There is controversy about CB1 expression in AD but CB2 is significantly increased in AD patients, probably due to microglial activation around senile plaques (reviewed in: Aso and Ferrer, 2014).
Interestingly AD patients do show lower CB2 binding in PET studies (Ahmad et al., 2016).
In aged rats stimulation of CB1 reduces microglial activation and improves memory (Marchalant et al., 2008).
Vice versa, in the 5xFAD mouse model of AD CB1 blockade exacerbated neuroinflammation (Vázquez et al., 2015).
One therapeutic indication for CB2 is the stimulation of amyloid β plaque removal by macrophages. Similar effects were seen for 2AG and MAGL inhibitors. CB1 is not involved in plaque clearance.
In cell culture, CBD prevented hyper-phosphorylation of Tau/the formation of neurofibrillary tangles.
CBD may also have anti-inflammatory properties through activation of pparγ. In addition, CBD stimulates neurogenesis and may therefore counteract neurodegeneration at multiple levels (Esposito et al., 2011).
Amyloid beta plaques, a hallmark of Alzheimer’s, induce neuroinflammation and astrogliosis. Endogenous PEA levels rise with astrogliosis. PEA, in turn, blocks pro-inflammatory cytokines through PPARα (Scuderi et al., 2011). This suggests that the PEA-PPARα interaction functions to curtail neuroinflammation and inhibit the progression of Alzheimer’s.
In cultured astrocytes, Aβ1-42 reduced cell viability and pparγ expression and increased cellular inflammation and anti-oxidant capacity. Specific CB1 stimulation (with WIN55,212-2, a synthetic analog of THC) prevented all these effects and increased cellular viability (Aguirre-Rueda et al., 2015).
Anandamide (1 μM) or THC (50 nM) stimulate intraneuronal β amyloid removal and reduce neuroinflammation in cultured human neuronal cells (Currais et al., 2016).
Apart from stimulating plaque removal Anandamide also boosts neuronal glucose uptake in a CB2-dependent way (de Ceballos and Köfalvi, 2017; Köfalvi et al., 2016).
CBD, THC and AEA also have anti-oxidant properties, which may be neuroprotective in AD.
Exercise has been shown to be beneficial in neurological disorders like Alzheimer’s disease and depression. Exercise increases the production of new neurons in the hippocampus in rats. In addition, Anandamide levels (and to a lesser degree 2AG levels) and CB1 receptor availability are increased in the hippocampus (but not in the prefrontal cortex). Blocking the endocannabinoid system prevents the production of new neurons suggesting a role for cannabinoids in this process (Hill et al., 2010).
Alzheimer’s patients have higher serum levels of 2AG and PEA. In these patients, 2AG is positively correlated with cognitive performance suggesting therapeutic potential. PEA was inversely correlated with cognitive performance, underlining the differential characteristics of cannabinoids (Altamura et al., 2015).
2AG levels appear to correlate with the degree of β amyloid polymerization with reduced 2AG levels (due to reduced DAGL) in the presence of β amyloid oligomers and increased 2AG (DAGL) in the presence of β amyloid fibrils (Pascual et al., 2017).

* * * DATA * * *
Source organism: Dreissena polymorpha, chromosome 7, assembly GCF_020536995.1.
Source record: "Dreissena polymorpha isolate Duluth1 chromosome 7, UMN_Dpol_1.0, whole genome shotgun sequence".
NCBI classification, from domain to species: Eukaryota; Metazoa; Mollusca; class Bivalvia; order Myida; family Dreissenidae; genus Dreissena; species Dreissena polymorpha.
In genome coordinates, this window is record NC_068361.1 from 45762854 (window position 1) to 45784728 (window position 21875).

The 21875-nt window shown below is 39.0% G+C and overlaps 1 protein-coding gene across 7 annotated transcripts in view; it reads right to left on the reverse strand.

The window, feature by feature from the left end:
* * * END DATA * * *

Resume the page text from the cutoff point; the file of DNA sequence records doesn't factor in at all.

Chronic treatment of aged mice with 3 mg/kg intraperitoneal THC restores hippocampal gene expression and cognitive function to the level of young adult mice in a CB1-dependent manner (Bilkei-Gorzo et al., 2017).
Interestingly even a single dose of 0.002 mg/kg THC can achieve the same effect on cognitive rejuvenation (Sarne et al., 2017).
In a similar way, activation of microglial CB2 in APP/PS1 transgenic AD-prone mice restores hippocampal plasticity and cognitive performance, presumably through the suppression of neuroinflammation (Wu et al., 2017). Interestingly, reduced β amyloid production and improved cognitive function was also observed in AD-prone mice lacking CB2 (Zhang and Chen, 2017). However, other studies with the same mice show the lack of CB2 exacerbates β amyloid production and plaque deposition without affecting memory impairment or tau hyperphosphorylation (Aso et al., 2016a; Koppel et al., 2014). Yet another study shows CB2 deletion does induce tau hyperphosphorylation and memory impairment (Wang et al., 2017). Although this controversy sheds doubt on the therapeutic value of CB2 manipulation in AD it does confirm the involvement of CB2 in β amyloid processing.
Treatment of APP/PS1 mice with 1:1 THC:CBD reduced memory impairment but not β amyloid deposition (Aso et al., 2016b).
Research in mesenchymal stem cells suggests that 5 μM CBD can downregulate AD-related genes (tau phosphorylase, secretase) in a TRPV1-dependent manner (Libro et al., 2016).
In patients with AD, FAAH levels are reduced in the frontal cortex suggesting Anandamide levels may be up in AD (Pascual et al., 2014).
In brain from AD patients CB1 and CB2 are present in senile plaques and CB1/2 nitration is increased. Stimulation of CB1/CB2 (WIN55,212-2) or CB2 (JWH-133) as well as synthetic THC (HU-210) prevents cognitive impairment and microglial activation (Ramírez et al., 2005) and stimulates plaque removal (Tolón et al., 2009).
In a similar way prolonged CB1/CB2 stimulation prevents β amyloid accumulation and neuroinflammation and improves cognitive performance in APP 2576 transgenic mice (Martín-Moreno et al., 2012).
In βAPP N2A cells THC dose-dependently lowered β amyloid levels (Cao et al., 2014).
APP transgenic mice show increased cerebral vasoconstriction which can be reverted by CB2 and/or CB1 stimulation (Navarro-Dorado et al., 2016).
In a rat model of vascular dementia caryophyllene (in a synthetic complex) attenuated learning deficits suggesting therapeutic potential (Lou et al., 2017).
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